Kristina Marie Darling’s new book The Sun & The Moon takes up the metaphor of celestial bodies to contemplate the movement of the bodies of two lovers as they move through the space of their lives. To illustrate the astronomical importance of her undertaking, Darling’s Appendix A offers three illustrations of two famous astronomical clocks. These clocks “show the relative location of the sun and the moon,” as well as planets and constellations. Though these other minor heavenly bodies make an appearance, it is the story of the sun and moon’s relationship to each other where Darling focuses her light.
The long poem “The Sun & The Moon” consists of numbered prose poems and presents a teleological narrative that is signaled sometimes as one day, a calendar year, or several years of celestial orbit. Darling signals chronology by adopting the numbering system of the illustrated clocks, presenting twenty-two poems and a narrative that follows the seasonal changes created by sunlight received. Darling’s book is also a teleological narrative of a marriage, from the initial first night of the wedding party to a last night after the husband’s departure. In the poem, the speaker watches her party burn, contemplates what her husband brings to their union, and catalogs her own acquiesces to what she witnesses with a scientific, detached horror. Though she “did what she could to keep the house from burning,” she acknowledges that “sometimes things go wrong at parties.” This narrative suggests that couples lack complete power to direct a relationship’s arc, despite herculean efforts. The Sun & The Moon is the wife’s story. Blame and fault is cast on the husband, who “had an odd way of showing affection” and leads in an army of ghosts who polished knives, watched them, took notes, and eventually drove them apart. The husband is also the one who tends the fires and shakes an “empty wine bottle in the air.” Though the wife blames the husband for his destructive role, she owns her complicity. She loves him, says it’s a marriage of “practicality,” one which only began when “we decided we’d generate our own heat.” She admits, “It’s the strangest things that keep me from leaving.” Though the husband/sun leaves, the wife/moon ends the relationship by starting the fire, an act that surprises even the ghosts. Darling writes, “It’s safe to say they didn’t expect me to light the first match.” Like clocks that trace time, teleological narratives posit a beginning and an end, and both remind us to see time, and here, marriage, as linear. Marriage is built with an anticipated end.
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Kristina Marie Darling is the author of over twenty books, which include Melancholia (An Essay) (Ravenna Press, 2012), Petrarchan (BlazeVOX Books, 2013), and Scorched Altar: Selected Poems and Stories 2007-2014 (BlazeVOX Books, 2014). Her awards include fellowships from Yaddo, the Ucross Foundation, the Helene Wurlitzer Foundation, and the Hawthornden Castle International Retreat for Writers, as well as grants from the Kittredge Fund and the Elizabeth George Foundation. She was recently selected as a Visiting Artist at the American Academy in Rome.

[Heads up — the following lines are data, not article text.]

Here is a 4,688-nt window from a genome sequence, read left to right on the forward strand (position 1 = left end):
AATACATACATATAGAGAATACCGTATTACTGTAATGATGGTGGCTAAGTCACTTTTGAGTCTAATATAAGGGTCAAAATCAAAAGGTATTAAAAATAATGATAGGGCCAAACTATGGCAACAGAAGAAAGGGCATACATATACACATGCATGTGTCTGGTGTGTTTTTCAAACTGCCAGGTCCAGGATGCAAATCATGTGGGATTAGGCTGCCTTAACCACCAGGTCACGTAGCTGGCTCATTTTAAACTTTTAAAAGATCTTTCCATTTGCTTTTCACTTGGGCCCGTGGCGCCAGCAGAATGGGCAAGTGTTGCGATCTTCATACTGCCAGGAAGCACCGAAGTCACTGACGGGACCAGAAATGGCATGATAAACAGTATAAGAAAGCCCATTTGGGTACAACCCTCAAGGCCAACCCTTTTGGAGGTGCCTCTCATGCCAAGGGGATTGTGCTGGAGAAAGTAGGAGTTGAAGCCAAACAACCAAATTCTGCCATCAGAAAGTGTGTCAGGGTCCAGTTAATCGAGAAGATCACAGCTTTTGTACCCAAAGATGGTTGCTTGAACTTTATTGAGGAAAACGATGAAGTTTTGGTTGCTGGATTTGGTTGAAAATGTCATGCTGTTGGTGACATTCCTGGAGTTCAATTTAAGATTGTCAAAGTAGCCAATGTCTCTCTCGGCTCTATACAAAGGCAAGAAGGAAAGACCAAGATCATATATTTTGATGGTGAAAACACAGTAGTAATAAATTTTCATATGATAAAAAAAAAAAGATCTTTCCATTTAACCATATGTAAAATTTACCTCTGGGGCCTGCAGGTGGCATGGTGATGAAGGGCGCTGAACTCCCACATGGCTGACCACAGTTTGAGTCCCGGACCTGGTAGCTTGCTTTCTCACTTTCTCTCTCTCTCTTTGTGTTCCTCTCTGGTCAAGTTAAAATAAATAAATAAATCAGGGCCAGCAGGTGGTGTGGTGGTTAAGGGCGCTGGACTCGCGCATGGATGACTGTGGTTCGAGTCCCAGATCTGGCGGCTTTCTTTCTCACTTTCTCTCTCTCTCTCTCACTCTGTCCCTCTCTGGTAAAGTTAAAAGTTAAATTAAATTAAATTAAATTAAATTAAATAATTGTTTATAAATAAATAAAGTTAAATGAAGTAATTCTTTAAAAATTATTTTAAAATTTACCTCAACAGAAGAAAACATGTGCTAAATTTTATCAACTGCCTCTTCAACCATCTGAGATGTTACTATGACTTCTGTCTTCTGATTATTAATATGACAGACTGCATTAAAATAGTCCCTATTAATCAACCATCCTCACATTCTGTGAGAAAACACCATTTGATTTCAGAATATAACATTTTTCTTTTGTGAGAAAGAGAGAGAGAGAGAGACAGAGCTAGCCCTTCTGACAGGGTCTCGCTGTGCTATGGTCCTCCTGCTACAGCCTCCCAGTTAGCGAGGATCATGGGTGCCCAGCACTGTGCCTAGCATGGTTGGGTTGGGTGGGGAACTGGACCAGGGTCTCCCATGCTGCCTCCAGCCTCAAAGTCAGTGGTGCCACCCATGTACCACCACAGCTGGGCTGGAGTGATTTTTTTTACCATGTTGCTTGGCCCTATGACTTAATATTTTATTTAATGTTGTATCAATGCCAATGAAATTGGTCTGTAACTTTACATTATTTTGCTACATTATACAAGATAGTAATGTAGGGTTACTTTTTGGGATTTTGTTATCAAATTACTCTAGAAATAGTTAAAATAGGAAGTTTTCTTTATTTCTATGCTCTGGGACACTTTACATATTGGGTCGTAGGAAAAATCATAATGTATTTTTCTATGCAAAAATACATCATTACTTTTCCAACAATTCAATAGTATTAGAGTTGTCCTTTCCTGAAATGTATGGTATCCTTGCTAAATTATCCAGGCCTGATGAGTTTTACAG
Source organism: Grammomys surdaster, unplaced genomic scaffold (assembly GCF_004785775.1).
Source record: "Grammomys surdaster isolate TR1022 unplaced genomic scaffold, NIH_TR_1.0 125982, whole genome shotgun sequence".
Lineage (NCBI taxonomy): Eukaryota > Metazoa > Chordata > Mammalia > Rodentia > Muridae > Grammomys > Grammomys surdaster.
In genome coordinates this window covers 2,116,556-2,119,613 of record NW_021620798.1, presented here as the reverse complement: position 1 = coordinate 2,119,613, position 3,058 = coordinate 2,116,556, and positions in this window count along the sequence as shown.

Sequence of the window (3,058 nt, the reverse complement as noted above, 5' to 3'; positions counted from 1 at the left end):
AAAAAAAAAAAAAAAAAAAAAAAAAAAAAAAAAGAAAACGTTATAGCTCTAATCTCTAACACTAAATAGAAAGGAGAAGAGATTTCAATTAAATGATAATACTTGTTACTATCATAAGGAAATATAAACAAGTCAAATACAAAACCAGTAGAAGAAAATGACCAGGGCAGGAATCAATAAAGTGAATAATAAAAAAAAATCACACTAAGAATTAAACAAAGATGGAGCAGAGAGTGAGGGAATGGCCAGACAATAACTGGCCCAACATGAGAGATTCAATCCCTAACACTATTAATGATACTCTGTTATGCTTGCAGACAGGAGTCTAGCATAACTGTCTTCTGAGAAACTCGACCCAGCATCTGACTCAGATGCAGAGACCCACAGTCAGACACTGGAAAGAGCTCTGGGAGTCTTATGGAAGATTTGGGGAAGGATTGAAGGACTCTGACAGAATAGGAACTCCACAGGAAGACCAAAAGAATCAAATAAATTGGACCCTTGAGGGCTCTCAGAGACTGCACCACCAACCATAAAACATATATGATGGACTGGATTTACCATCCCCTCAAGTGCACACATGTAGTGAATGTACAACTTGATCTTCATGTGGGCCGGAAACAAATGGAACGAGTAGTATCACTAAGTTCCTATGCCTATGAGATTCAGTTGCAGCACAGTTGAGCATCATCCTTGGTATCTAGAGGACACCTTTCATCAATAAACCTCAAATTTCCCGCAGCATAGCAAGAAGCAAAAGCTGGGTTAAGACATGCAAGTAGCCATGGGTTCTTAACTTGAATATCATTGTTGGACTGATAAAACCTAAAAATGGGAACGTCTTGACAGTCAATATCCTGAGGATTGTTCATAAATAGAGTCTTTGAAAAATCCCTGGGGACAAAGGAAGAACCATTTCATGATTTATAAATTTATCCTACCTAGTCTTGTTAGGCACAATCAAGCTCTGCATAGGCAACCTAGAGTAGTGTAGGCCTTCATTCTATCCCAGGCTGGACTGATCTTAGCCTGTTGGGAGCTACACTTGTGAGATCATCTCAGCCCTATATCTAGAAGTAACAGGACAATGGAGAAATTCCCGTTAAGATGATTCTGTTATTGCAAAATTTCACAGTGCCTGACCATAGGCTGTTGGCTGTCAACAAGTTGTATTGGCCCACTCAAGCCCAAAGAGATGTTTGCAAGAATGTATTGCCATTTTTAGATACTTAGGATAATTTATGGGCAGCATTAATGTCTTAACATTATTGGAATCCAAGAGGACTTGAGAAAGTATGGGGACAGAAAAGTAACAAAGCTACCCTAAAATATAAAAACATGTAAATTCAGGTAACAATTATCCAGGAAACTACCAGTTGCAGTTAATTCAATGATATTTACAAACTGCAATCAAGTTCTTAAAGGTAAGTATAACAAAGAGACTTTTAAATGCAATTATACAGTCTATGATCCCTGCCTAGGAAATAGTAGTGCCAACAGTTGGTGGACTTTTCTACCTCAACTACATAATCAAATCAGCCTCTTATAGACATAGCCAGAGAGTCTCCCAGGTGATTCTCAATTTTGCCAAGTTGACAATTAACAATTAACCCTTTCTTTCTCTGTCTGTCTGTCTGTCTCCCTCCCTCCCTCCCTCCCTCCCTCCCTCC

An excerpt from her book, "The Arctic Circle," appeared in Issue Sixty-Five of The Collagist.
Here, she answers questions in the form of excerpts from The Artic Circle.
What is writing like?
I hold out the smallest parcel, show him its frozen worlds.
What isn’t writing like?
His last wife.
When you do it, why?
I did it because he told me not to.
When you don’t, why?
I have trouble controlling the shaking in both my hands.
Reading Travis Cebula’s engaging, dynamic new collection of poems Dangerous Things To Please a Girl, I am reminded of Michelle Naka Pierce speaking of intimacy across vast distances, the way language connects or longs, as here Travis Cebula’s travelogue poems stretch their tender tendrils out towards their listener, at once Angel, the addressee, and the reader, seeking a home, a location, a connection. As the book concludes, as we turn to the last page, we too keep on “turning. closer and closer” like the boy in this final poem—thus, in reading this book, we edge towards one another, and away, passengers in a life, a city. Cebula’s Paris is highly reminiscent of Frank O’Hara’s New York—a lively space to roam and reflect, to observe and to touch. Punctuated, like days, by grocery lists (often of the French clichés—picking up croissants or cheese and wine—) the original experiences of the speaker stand in stark contrast to the generic items purchased, accentuating a universal location of individuality in a world that often appears to have absorbed all our uniqueness in errand running, getting by or even global cosmopolitanism. The history of the city—literary and otherwise—serves as backdrop to this contemporary struggle to define and write the self, that self asking why it goes on going on, into the city, society, the weft and wane of existence, as the narrator—observing a pedestrian—asks of that other as much as of himself: “is it divine purpose or a madness older than trees, Angel, that prods this lone human to stride into traffic again”. A charming, delightful read, this collection of poems allows us to stroll with Cebula, to see his Paris while it invites us to reflect on the world through his eyes.Read more »